When a community has been destroyed by disaster (unlike the human body that has died from disease) it is sometimes possible to bring it back to life. In all cases, though, avoiding destruction in the first place is cheaper, easier, and less traumatic over the long term than resuscitating a devastated community. Post-event mitigation, like remaining free from fatal illness, requires conscious, steady, and organized investment in resilience by those in charge of the care of a community and by the community itself.
This analogy can be extended to the idea that, just like a healthy body is better able to resist disease, a healthy community is better able to prepare for, absorb, and recover from a disaster. For example, infrastructure such as health care with broad access implies a population whose health problems are controlled and/or prevented to the extent possible. A robust health infrastructure enhances resilience, and provides data essential to the early detection of naturally occurring or terrorist-induced epidemics and environmental hazards.
Disaster resilience as an integrated part of community or government decision making is a relatively new concept that is only now being broadly or explicitly adopted through efforts such as Presidential Policy Directive-8 (PPD-8; see below and Chapter 6). Although many efforts have been made to understand disaster resilience and its benefits at various scales (Box 1.2), implementation of approaches to increase disaster resilience in communities has not been consistent nationwide.
The process of building disaster resilience requires continuous assessment, planning, and refinement by communities and all levels of government; resilience is not a task that can be marked as “completed.” No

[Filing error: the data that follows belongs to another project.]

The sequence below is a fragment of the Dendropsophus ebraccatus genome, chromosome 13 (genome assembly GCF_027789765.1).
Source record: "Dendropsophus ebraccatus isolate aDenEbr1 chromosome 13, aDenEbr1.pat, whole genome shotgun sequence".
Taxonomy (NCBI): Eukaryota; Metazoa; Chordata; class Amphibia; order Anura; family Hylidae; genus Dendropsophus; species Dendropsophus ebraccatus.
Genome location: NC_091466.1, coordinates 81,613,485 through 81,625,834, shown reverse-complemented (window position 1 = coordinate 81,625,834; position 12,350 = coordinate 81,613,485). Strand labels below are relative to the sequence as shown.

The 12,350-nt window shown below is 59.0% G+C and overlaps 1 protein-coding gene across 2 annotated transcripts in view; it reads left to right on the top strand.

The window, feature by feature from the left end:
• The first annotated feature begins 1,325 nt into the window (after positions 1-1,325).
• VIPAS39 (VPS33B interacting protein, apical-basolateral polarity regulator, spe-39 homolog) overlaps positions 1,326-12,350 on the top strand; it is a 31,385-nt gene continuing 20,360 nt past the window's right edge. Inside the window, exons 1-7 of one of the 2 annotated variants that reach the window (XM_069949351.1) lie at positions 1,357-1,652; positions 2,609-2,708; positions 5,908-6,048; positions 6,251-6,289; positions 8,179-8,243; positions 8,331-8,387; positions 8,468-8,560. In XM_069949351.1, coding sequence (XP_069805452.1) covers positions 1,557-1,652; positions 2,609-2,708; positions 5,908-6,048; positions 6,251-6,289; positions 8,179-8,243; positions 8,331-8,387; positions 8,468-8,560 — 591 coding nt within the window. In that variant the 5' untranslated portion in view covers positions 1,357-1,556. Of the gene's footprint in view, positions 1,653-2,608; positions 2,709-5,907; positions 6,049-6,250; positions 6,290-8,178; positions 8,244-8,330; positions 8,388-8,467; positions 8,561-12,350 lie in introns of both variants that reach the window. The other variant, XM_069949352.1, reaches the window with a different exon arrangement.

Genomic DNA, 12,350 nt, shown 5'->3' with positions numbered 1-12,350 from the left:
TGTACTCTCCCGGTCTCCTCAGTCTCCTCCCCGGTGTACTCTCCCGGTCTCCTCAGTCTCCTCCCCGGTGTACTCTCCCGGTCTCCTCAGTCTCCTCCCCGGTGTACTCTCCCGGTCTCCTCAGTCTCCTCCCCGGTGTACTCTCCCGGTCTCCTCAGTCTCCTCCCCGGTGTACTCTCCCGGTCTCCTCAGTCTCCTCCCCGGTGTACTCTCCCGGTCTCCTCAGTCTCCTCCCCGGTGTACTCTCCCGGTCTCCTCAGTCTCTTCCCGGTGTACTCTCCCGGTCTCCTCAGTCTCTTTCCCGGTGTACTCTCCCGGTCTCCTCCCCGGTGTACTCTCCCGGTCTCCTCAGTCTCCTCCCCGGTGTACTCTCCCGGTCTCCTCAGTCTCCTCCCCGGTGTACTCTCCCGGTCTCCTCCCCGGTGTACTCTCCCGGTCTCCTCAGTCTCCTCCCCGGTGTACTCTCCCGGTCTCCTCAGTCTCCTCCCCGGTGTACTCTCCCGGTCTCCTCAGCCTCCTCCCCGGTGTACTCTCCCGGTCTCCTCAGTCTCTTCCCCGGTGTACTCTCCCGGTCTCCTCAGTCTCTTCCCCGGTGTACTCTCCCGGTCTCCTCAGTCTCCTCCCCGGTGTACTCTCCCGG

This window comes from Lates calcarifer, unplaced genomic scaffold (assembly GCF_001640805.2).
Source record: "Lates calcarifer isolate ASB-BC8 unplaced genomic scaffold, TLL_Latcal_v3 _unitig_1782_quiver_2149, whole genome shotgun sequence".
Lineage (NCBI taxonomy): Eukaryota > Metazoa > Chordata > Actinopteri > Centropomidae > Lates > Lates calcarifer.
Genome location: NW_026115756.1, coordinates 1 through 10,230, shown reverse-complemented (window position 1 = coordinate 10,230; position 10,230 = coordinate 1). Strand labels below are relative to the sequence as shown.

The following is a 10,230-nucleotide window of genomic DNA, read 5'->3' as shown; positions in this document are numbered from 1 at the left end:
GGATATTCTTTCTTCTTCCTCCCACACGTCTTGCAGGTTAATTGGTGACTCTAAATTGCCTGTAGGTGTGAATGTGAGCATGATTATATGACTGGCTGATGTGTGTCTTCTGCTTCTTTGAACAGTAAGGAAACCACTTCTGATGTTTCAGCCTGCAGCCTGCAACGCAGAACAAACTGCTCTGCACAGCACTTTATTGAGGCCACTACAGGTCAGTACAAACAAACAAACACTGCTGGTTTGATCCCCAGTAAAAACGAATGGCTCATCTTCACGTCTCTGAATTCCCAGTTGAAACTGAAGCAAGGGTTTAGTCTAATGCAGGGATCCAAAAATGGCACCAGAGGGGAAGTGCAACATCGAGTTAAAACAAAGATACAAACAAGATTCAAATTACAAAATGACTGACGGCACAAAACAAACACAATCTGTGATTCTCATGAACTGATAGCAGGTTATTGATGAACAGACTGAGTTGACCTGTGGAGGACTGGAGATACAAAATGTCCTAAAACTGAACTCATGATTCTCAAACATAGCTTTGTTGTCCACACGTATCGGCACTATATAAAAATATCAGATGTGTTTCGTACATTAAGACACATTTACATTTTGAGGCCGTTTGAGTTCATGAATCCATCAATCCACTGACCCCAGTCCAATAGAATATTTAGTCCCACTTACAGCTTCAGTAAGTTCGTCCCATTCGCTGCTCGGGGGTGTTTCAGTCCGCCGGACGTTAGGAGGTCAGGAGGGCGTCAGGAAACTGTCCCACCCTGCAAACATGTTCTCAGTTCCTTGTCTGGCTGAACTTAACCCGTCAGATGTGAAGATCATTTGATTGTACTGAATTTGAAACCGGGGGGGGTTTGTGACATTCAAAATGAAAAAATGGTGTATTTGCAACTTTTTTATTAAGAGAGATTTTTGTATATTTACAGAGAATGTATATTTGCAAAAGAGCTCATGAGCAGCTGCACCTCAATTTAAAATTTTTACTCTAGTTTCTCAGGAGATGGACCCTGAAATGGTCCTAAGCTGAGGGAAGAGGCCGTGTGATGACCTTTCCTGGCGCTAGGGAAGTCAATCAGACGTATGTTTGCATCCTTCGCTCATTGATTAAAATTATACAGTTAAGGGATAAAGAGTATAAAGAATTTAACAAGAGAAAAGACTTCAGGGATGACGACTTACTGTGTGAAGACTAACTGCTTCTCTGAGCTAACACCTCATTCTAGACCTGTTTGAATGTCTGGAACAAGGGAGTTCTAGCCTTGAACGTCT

What Is Resilience?
Although resilience with respect to hazards and disasters has been part of the research literature for decades (White and Haas, 1975; Mileti, 1999), the term first gained currency among national governments in 2005 with the adoption of The Hyogo Framework for Action by 168 members of the United Nations to ensure that reducing risks to disasters and building resilience to disasters became priorities for governments and local communities (UNISDR, 2007). The literature has since grown with new definitions of resilience and the entities or systems to which resilience refers (e.g., ecological systems, infrastructure, individuals, economic systems, communities) (Bruneau et al., 2003; Flynn, 2007; Gunderson, 2009; Plodinec, 2009; Rose, 2009; Cutter et al., 2010). Disaster resilience has been described as a process (Norris et al., 2008; Sherrieb et al., 2010), an outcome (Kahan et al., 2009), or both (Cutter et al., 2008), and as a term that can embrace inputs from engineering and the physical, social, and economic sciences (Colten et al., 2008).